The vehicle came to a stop at the main doorway, under the clock, and its occupants clambered down. The first, who was the taller of the two, had unbuttoned his greatcoat, revealing a chest covered in gold braid, so the sentries let him and his companion through unchallenged, assuming them to be senior officers bearing urgent despatches.

The two men walked briskly down to the end of the vaulted passage and knocked at a large door. After a while, the concierge appeared in his nightshirt, holding a lantern. The taller of the two men identified himself as the Imperial Master of the Horse, but the concierge and his sleepy wife, who had joined him, took some convincing that the man standing before them was indeed General de Caulaincourt. The uniform was right, but the man's hair was long and unkempt, his face was weatherbeaten and covered with a two-weeks' growth of stubble, and he looked more like a stage bandit than a seniordignitary of the imperial court.

The concierge's wife opened the door, saying that the Empress had just retired for the night, while her husband went off to summon the duty footmen so they could show in the newcomers. Yawning and rubbing her eyes, she shifted her attention to the other man. Although the flickering lantern lit up only a small part of his face, between the high collar of the pelisse and the fur bonnet pressed over his brow, she thought she recognised the Emperor. That seemed impossible. Only two days before, Paris had been stunned by the twenty-ninth Bulletin de la Grande Armée, which announced that he was struggling through the snows of Russia with his beleaguered army.

The two men were led down a gallery, open to the gardens on the right, and turned left into the Empress's apartments. They came in just as her ladies-in-waiting were emerging from her private apartment, having attended her to bed. The ladies started with fright at the sight of the bearded man in his dirty greatcoat, but when he announced that he was the bearer of news from the Emperor they recognised Caulaincourt, and one of them went back into the Empress's apartment to announce the Master of the Horse.

Unable to control his impatience, the shorter of the two men brushed past his companion and made for the door to the Empress's apartment. His pelisse had fallen open, revealing the uniform of the Grenadiers of the Old Guard, and as he marched confidently across the room there was no mistaking the Emperor Napoleon. 'Good night, Caulaincourt,' he said over his shoulder. 'You also need rest.'1 It was something of an understatement. The General had not slept in a bed for over eight weeks, and had hardly lain down in the past two; he had travelled over 3,000 kilometres in unspeakable conditions, often under fire, all the way from Moscow. Before that he had taken part in the gruelling advance into Russia, which wasted the finest army in Europe, and seen his adored younger brother killed at the battle of Borodino. He had watched Moscow burn. He had borne the hardships and witnessed the horrors of the disastrous retreat, which had brought the death toll to over half a million French and allied soldiers.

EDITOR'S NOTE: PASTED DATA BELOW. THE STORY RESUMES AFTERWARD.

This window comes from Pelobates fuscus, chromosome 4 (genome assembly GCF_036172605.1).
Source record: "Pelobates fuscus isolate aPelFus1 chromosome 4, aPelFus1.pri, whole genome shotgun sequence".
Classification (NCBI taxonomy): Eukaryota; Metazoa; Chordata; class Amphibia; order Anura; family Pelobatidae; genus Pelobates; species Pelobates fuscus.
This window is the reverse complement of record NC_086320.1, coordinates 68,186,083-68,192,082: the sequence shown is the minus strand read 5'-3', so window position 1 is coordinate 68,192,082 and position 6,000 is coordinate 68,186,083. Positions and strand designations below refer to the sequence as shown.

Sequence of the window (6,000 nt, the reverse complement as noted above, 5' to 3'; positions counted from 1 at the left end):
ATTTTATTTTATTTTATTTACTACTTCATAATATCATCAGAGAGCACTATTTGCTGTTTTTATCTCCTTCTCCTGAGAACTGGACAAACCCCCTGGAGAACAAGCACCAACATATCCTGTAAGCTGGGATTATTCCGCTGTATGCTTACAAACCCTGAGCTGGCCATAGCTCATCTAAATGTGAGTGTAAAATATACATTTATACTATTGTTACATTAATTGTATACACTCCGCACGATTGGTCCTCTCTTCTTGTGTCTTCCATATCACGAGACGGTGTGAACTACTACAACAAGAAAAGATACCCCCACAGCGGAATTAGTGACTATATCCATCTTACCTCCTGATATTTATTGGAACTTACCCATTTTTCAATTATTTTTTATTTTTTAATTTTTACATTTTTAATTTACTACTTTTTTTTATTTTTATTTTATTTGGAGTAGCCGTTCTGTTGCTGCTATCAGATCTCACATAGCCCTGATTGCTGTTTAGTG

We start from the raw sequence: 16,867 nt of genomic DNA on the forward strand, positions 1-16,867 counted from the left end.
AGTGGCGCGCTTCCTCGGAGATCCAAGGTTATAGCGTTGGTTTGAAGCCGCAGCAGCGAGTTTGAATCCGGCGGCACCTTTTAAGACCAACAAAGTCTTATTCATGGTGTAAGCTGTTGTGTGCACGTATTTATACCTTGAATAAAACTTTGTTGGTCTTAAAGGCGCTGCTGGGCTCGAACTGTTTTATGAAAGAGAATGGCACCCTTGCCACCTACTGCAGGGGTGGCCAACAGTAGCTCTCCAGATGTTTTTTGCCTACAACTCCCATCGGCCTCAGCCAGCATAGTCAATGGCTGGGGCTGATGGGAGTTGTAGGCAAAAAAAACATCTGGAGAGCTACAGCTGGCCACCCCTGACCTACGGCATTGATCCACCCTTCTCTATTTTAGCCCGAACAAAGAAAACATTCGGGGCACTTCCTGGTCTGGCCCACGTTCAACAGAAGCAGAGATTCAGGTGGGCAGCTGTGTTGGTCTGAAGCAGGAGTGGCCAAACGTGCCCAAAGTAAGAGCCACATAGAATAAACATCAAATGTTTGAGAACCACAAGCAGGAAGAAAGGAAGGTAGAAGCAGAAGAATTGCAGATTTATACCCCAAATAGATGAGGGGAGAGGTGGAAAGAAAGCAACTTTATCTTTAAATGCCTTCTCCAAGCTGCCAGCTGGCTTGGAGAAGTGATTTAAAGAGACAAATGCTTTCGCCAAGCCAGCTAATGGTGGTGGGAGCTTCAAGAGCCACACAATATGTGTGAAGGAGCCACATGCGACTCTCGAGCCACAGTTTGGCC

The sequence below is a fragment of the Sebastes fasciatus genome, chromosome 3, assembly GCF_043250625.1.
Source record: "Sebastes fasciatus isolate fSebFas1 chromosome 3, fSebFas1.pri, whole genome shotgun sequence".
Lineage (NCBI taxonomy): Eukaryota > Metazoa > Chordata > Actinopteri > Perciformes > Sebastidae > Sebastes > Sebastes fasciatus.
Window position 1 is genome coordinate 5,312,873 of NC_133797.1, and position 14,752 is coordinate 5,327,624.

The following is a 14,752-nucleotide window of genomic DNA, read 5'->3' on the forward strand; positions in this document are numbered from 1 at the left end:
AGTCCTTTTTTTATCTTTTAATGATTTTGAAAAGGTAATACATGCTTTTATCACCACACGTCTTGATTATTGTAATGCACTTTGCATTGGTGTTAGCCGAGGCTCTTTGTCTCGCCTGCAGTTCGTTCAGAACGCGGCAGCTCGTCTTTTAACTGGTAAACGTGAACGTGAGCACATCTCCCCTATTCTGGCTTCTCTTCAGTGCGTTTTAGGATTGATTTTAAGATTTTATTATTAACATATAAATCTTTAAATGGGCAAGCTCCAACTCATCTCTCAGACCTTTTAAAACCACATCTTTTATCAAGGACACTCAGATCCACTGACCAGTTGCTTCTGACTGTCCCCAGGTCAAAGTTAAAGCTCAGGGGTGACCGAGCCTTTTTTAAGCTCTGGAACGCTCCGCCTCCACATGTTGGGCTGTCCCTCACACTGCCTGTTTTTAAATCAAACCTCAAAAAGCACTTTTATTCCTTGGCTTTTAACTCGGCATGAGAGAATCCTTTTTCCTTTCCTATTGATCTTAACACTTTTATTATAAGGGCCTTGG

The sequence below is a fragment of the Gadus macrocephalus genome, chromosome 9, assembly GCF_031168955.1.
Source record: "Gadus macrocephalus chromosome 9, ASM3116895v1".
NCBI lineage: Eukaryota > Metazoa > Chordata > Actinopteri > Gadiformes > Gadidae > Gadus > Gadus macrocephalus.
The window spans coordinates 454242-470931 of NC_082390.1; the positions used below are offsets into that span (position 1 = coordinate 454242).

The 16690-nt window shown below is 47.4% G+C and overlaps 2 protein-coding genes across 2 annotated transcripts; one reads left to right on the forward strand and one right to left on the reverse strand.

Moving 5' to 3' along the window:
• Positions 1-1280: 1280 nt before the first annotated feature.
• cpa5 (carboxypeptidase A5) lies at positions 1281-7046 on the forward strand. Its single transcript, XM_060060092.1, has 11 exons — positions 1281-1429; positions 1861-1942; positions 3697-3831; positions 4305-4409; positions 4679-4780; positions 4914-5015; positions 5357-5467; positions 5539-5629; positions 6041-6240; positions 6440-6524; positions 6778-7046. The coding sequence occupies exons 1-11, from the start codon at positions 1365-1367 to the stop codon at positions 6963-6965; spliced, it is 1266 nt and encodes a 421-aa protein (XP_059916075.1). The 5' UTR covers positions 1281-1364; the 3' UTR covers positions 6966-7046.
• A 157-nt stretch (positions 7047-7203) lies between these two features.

Perhaps the most difficult thing to bear for the thirty-nine-year-old General Armand de Caulaincourt, Duke of Vicenza, an accomplished soldier and diplomat, was that he had been obliged to watch all his worst prophecies come true. As Napoleon's ambassador to Russia from 1807 to 1811 he had done everything in his power to keep the two empires fromconflict.He had repeatedly beggedNapoleon not to make war on Russia, warning him that it was impossible to win against such an opponent.He had continued to make his case as they travelled across Europe to join the army massing against Russia. Once the campaign had begun he had attempted time and again to persuade Napoleon to cut his losses—while remaining utterly loyal, Caulaincourt was never afraid to speak his mind. All to no avail.

On 5 December 1812, as the remnants of his army struggled along the last leg of the retreat, Napoleon had decided to leave it and race back to Paris. He handed over command to his brother-in-law Joachim Murat, King of Naples, with firm instructions to rally the Grande Arme´e at Vilna (Vilnis) in Lithuania, which was well stocked with supplies and reinforcements, and to hold that at all costs.

He had set off with Caulaincourt in his travelling coupé, which was followed by two other carriages bearing three generals and a couple of valets. They were escorted by a squadron of Chasseurs and another of Polish Chevau-Le´gers of the Old Guard, and briefly by some Neapolitan cavalry. At one point the convoy narrowly missed being intercepted by marauding Russian cossacks. Napoleon had a pair of loaded pistols placed in his coupe´ and instructed his companions to kill him if he failed to do so himself in the event of capture.2

Caulaincourt remained constantly at his side, even when they left their escort and companions behind, changing from carriage to improvised sleigh to carriage and to sleigh once again, breaking axles and running half a dozen vehicles into the ground as they flew . . .

Rites of Peace
The Fall of Napoleon and the Congress of Vienna
. Copyright © by Adam Zamoyski. Reprinted by permission of HarperCollins Publishers, Inc. All rights reserved. Available now wherever books are sold.

Meet the Author

Adam Zamoyski was born in New York and educated at Oxford. He is the author of Moscow 1812. He lives in London.